Joe is happy there. He calls it his home, and he has made many friends there already. He says sometimes he misses his old friends and the trees and the stars and moon that he slept under for so many nights. But as the rain pours down and it gets colder, he is very happy to be inside and being taken care of. I go to visit Joe as often as I can and take him out to the bank to get some money and to the store for cigarettes, sodas and candy bars. He would really like a doctor to get him a script for marijuana and to get some "good stuff". That will be the next thing I'll try to do for Joe. We are all so relieved he is in a safe and healthy place now. 

~Janice O'Brien

On October 13, a group of Nevada City, Grass Valley and County officials made a trip to COTS, "Community of the Shelterless", in Petaluma to hear Mike Johnson, C EO speak about how the program works. Mike was homeless for eight years, which gives him an inside perspective on what is involved in moving out of homelessness.
COTS is probably the most successful "training" in the country for helping people who have become homeless to re-establish themselves in society again. COTS is not just about "housing first". It is a comprehensive and intensive program, which includes addiction rehabilitation, job skills, money management, and so much more. By the time people graduate, which takes about three to six months, they can compete in the regular housing and job market again. COTS has a 96% success rate for those who have graduated.
It was obvious, from those attending the tour, that they came away with a much better understanding that Nevada County needs a program similar to COTS if the homeless crisis is going to improve. It was also clear that the cities of Grass Valley and Nevada City, County Supervisors, Behavioral Health, Law Enforcement, and the non-profits must pull together to solve the problem. Working independently is no longer an option because the need is so great. Every day in Nevada County people become homeless for one reason or another. They are not coming from somewhere else, but due to lack of jobs and affordable housing, the homeless population is burgeoning each year.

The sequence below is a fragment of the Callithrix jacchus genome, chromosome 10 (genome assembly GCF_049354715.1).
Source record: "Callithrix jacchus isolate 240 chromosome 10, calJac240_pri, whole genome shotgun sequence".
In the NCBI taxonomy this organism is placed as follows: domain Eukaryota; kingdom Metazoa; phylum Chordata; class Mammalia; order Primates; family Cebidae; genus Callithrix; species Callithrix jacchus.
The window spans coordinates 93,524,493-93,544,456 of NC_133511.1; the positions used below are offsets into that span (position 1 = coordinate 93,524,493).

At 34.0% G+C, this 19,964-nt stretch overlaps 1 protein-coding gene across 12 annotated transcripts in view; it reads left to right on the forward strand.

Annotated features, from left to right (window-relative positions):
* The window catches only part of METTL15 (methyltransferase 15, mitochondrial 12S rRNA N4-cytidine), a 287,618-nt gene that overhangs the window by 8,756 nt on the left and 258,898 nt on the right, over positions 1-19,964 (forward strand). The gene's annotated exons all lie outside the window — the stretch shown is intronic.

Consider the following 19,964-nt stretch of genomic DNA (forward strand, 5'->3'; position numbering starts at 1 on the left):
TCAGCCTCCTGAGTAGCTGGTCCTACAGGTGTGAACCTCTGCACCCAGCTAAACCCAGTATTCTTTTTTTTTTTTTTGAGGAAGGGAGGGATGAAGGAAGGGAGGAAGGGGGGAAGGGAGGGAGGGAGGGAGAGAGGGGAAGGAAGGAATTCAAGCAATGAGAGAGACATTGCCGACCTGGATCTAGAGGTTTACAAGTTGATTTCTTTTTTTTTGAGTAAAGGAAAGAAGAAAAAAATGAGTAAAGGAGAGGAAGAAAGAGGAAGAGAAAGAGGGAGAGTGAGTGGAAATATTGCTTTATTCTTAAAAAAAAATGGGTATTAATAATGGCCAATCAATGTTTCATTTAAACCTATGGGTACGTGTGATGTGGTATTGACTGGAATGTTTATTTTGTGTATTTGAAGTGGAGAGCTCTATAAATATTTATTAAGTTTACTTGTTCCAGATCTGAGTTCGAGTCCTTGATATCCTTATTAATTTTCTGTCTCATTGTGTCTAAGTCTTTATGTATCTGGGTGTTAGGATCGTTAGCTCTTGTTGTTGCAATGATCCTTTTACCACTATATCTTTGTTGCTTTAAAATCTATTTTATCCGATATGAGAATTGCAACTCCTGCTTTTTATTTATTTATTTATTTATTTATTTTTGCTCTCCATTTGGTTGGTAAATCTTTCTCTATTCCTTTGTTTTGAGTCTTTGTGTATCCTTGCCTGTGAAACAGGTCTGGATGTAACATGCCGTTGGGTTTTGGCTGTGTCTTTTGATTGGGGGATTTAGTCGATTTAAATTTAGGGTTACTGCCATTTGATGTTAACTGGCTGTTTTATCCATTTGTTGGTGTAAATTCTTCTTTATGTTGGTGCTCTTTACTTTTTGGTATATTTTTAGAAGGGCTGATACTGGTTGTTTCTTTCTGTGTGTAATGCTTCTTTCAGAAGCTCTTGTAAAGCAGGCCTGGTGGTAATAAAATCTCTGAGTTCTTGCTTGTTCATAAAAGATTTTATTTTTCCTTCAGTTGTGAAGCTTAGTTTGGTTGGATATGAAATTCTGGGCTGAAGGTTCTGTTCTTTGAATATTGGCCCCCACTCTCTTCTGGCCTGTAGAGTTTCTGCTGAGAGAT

You can watch the Youtube video made by Greg Zaller at this URL:

Congratulations to Janice and Jim O'Brien's family. Their grand daughter Guinevere, with help from daddy Tristan Ferguson, gave birth on November 7th, 2016.

Guinevere writes: "Killian James Shanley Ferguson is here! He is so precious. We are very much in love with him. He's 7lbs 1oz and 19.5 inches and very healthy. Here comes a new chapter in both of our lives! "


Next Monthly Volunteer Meeting  Thursday,  
December 8th , 2016 at 1 PM
First Methodist Church ~ 433 Broad Street, Nevada City

Our monthly meetings are intended for those who are just becoming acquainted with Sierra Roots and want to learn more about the various volunteer opportunities and for those already involved to keep you all up to date, informed and involved in discussion and planning.

Not everyone  is aware of the many ways Sierra Roots engages and builds community with our homeless friends while we continue to look for land for our Village.  We'll talk about some of the lesser known volunteer opportunities at this meeting also.

Special Request from all current volunteers:   In  order to update our records, we need current mailing addresses.   This can be provided at the meeting, or, if you cannot attend, please forward the information to Danita Sorenson , Volunteer Coordinator at:   rhandd@sbcglobal.net.